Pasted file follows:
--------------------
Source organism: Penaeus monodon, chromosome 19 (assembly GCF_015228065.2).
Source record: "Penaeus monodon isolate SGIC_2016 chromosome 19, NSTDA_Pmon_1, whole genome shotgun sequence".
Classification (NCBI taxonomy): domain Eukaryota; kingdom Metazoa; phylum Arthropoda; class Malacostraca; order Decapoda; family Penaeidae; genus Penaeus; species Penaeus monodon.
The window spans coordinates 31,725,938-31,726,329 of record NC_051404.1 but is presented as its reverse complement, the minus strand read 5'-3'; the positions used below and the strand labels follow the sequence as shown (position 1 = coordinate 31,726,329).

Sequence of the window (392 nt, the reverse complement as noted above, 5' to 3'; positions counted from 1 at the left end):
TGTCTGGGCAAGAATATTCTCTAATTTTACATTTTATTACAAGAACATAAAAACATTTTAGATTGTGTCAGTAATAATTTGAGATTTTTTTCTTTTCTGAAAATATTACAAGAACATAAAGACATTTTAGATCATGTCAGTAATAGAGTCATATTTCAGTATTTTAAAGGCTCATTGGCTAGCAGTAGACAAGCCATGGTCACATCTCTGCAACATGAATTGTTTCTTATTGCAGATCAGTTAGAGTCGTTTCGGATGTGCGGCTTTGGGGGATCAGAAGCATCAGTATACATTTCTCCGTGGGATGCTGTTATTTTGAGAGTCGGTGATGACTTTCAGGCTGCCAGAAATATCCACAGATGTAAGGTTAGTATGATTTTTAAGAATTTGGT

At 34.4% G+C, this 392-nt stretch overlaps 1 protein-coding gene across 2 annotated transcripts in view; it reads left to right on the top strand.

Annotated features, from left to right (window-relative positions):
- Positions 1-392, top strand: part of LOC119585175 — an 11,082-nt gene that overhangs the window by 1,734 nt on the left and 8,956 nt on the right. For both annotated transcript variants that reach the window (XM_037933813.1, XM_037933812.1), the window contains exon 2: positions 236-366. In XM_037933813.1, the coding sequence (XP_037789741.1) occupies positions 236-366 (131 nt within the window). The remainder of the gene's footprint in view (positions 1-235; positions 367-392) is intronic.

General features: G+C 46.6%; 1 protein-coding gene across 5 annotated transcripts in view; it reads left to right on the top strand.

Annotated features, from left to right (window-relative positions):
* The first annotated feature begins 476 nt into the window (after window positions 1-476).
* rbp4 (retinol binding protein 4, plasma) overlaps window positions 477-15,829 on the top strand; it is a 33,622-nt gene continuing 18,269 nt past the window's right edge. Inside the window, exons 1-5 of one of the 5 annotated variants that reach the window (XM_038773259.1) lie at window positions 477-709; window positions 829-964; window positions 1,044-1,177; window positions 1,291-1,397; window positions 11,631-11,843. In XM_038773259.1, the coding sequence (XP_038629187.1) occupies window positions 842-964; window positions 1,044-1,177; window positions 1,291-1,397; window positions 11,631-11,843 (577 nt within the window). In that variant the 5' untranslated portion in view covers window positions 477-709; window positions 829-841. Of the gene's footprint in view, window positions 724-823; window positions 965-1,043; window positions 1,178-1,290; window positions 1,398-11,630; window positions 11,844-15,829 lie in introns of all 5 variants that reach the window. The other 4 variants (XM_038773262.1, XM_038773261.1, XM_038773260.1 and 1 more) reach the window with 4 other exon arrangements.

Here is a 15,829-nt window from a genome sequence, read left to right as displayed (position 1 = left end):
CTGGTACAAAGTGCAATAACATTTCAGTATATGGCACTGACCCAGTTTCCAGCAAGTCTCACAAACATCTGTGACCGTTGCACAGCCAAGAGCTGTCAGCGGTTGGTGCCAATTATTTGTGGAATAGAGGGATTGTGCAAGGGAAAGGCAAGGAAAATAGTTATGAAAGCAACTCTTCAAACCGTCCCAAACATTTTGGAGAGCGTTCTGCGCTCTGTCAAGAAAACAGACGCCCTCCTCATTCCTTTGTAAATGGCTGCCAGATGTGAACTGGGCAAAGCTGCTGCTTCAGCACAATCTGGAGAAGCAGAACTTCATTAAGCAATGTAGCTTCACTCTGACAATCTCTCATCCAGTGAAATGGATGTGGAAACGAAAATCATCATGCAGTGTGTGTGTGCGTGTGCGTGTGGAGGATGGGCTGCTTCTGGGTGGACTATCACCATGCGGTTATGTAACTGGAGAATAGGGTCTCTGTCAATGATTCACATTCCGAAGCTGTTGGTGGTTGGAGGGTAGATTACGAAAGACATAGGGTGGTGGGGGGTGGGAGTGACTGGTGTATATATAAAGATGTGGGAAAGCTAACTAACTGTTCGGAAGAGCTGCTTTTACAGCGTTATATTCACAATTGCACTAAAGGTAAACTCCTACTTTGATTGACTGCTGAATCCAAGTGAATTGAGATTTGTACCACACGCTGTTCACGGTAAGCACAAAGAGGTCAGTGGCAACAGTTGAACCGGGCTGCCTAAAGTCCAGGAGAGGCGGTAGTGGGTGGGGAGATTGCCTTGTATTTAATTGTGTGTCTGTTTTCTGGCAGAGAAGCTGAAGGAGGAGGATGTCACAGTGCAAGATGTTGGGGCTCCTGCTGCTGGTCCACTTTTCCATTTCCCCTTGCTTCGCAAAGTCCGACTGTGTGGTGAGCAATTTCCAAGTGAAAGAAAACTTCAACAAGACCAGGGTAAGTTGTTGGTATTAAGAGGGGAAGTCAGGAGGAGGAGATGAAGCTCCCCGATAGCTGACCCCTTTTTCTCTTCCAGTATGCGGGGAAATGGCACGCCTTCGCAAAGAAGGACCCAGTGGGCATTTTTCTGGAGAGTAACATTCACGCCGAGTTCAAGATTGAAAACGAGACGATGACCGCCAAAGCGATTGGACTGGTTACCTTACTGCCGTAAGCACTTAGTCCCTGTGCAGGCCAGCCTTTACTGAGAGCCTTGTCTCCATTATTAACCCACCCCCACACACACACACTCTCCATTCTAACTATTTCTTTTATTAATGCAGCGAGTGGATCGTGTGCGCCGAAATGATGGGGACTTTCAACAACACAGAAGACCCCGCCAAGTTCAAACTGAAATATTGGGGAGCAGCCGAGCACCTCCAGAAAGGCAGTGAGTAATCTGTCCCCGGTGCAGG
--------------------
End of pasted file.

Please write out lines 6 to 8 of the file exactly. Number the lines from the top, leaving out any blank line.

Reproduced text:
TGTCTGGGCAAGAATATTCTCTAATTTTACATTTTATTACAAGAACATAAAAACATTTTAGATTGTGTCAGTAATAATTTGAGATTTTTTTCTTTTCTGAAAATATTACAAGAACATAAAGACATTTTAGATCATGTCAGTAATAGAGTCATATTTCAGTATTTTAAAGGCTCATTGGCTAGCAGTAGACAAGCCATGGTCACATCTCTGCAACATGAATTGTTTCTTATTGCAGATCAGTTAGAGTCGTTTCGGATGTGCGGCTTTGGGGGATCAGAAGCATCAGTATACATTTCTCCGTGGGATGCTGTTATTTTGAGAGTCGGTGATGACTTTCAGGCTGCCAGAAATATCCACAGATGTAAGGTTAGTATGATTTTTAAGAATTTGGT

At 34.4% G+C, this 392-nt stretch overlaps 1 protein-coding gene across 2 annotated transcripts in view; it reads left to right on the top strand.

Annotated features, from left to right (window-relative positions):